On October 22, U.S. Representative Barney Frank (D.-Mass.), chairman of the U.S. House Financial Services Committee, announced new details of his proposed bill, H.R. 3915, which
would make significant changes to the Truth in Lending Act and is designed to address what he claims are abusive lending practices responsible for the dramatic rise in mortgage foreclosures in some parts of the country. The bill calls for close federal supervision of mortgage brokers, who have become the predominant providers of sub-prime loans allegedly responsible for the foreclosure crisis.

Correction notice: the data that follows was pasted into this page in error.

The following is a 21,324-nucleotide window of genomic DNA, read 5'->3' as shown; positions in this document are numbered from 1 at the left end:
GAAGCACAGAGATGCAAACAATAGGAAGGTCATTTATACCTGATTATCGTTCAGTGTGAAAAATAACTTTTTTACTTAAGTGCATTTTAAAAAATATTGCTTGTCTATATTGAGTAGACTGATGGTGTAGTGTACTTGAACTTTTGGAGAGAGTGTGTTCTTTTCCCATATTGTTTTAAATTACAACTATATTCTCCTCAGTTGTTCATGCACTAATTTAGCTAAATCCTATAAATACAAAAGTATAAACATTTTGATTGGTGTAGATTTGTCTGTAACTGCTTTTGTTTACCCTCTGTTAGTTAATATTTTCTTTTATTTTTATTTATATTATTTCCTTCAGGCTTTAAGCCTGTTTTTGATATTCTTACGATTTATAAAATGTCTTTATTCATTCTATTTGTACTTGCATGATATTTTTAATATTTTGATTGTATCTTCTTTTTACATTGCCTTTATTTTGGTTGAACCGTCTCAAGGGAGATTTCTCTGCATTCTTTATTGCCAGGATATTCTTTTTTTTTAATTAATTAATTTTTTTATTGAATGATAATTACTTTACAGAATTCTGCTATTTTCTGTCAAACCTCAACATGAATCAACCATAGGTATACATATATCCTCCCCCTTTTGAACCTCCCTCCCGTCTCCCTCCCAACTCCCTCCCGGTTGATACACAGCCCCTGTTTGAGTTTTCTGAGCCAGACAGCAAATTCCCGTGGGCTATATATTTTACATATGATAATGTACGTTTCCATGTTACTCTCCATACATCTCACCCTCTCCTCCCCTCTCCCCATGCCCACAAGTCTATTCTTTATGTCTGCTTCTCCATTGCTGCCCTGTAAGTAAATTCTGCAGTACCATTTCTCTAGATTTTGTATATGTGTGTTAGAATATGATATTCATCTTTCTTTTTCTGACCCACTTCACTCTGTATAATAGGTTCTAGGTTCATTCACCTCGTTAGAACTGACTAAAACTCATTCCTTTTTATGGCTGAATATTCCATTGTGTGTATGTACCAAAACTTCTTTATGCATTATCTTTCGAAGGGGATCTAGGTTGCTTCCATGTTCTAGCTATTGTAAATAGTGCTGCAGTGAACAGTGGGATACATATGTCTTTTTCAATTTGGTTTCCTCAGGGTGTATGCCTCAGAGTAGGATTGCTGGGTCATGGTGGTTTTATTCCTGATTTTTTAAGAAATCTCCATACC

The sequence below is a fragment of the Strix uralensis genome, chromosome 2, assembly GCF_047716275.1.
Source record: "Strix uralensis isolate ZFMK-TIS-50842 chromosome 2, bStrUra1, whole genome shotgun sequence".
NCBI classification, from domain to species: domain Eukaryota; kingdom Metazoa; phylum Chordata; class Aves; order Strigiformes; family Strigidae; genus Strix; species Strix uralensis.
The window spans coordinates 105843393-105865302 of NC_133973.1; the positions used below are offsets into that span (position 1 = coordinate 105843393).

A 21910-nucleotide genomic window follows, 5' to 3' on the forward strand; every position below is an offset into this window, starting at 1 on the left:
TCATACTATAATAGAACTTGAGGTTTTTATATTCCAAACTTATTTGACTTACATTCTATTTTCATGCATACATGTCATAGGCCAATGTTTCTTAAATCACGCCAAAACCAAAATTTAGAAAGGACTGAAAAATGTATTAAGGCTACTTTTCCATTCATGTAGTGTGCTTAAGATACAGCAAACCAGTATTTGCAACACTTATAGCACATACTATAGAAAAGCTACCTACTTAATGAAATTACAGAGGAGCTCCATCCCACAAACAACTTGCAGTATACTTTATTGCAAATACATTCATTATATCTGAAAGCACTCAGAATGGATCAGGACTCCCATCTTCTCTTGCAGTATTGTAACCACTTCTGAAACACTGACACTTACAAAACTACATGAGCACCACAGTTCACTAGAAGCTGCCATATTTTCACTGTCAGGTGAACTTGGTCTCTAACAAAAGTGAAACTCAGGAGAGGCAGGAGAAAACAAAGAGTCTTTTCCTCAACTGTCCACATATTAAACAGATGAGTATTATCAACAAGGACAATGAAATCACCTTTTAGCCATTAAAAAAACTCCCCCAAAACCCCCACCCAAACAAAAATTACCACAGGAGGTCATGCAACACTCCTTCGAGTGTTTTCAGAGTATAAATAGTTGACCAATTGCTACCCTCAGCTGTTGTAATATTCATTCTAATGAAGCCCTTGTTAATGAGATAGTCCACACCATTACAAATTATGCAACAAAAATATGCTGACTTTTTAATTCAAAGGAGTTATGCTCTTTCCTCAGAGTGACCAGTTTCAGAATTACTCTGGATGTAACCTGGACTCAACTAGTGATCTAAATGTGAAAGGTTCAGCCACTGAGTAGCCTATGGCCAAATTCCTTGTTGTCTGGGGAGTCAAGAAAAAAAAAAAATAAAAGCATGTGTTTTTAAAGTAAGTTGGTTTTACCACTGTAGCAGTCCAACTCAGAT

In its current form, the bill’s express purpose is “to reform consumer mortgage practices and provide accountability for such practices, to establish licensing and registration requirements for residential mortgage originators, [and] to provide certain minimum standards for consumer mortgage loans... [among] other purposes.”
Representatives on both sides of the aisle have expressed the urgency and significance of the initiative. “Our goals should be to correct problems within the sub-prime market without choking off working Americans’ access to credit,” says Rep. Spencer Bacchus of Alabama, the senior Republican on the financial services panel, to the Los Angeles Times. “This is an important issue, and we need to get it right.”
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